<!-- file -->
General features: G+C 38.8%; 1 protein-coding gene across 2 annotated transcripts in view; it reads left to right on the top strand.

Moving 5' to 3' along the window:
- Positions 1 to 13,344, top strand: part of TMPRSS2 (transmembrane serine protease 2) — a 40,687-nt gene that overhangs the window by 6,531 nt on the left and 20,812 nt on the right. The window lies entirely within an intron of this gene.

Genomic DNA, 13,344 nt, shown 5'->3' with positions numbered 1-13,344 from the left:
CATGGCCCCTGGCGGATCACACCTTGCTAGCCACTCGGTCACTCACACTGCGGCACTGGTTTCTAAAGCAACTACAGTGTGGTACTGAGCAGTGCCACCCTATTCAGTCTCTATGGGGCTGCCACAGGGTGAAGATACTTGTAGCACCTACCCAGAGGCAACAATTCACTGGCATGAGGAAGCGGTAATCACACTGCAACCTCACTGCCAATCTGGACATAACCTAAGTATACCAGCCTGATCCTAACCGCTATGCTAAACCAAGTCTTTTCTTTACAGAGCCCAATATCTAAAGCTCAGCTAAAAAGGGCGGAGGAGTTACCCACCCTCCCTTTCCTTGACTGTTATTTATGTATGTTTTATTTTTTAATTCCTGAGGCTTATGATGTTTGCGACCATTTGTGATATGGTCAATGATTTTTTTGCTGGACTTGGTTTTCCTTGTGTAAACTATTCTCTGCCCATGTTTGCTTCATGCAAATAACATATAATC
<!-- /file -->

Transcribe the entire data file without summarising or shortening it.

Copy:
General features: G+C 38.8%; 1 protein-coding gene across 2 annotated transcripts in view; it reads left to right on the top strand.

Moving 5' to 3' along the window:
- Positions 1 to 13,344, top strand: part of TMPRSS2 (transmembrane serine protease 2) — a 40,687-nt gene that overhangs the window by 6,531 nt on the left and 20,812 nt on the right. The window lies entirely within an intron of this gene.

Genomic DNA, 13,344 nt, shown 5'->3' with positions numbered 1-13,344 from the left:
CATGGCCCCTGGCGGATCACACCTTGCTAGCCACTCGGTCACTCACACTGCGGCACTGGTTTCTAAAGCAACTACAGTGTGGTACTGAGCAGTGCCACCCTATTCAGTCTCTATGGGGCTGCCACAGGGTGAAGATACTTGTAGCACCTACCCAGAGGCAACAATTCACTGGCATGAGGAAGCGGTAATCACACTGCAACCTCACTGCCAATCTGGACATAACCTAAGTATACCAGCCTGATCCTAACCGCTATGCTAAACCAAGTCTTTTCTTTACAGAGCCCAATATCTAAAGCTCAGCTAAAAAGGGCGGAGGAGTTACCCACCCTCCCTTTCCTTGACTGTTATTTATGTATGTTTTATTTTTTAATTCCTGAGGCTTATGATGTTTGCGACCATTTGTGATATGGTCAATGATTTTTTTGCTGGACTTGGTTTTCCTTGTGTAAACTATTCTCTGCCCATGTTTGCTTCATGCAAATAACATATAATC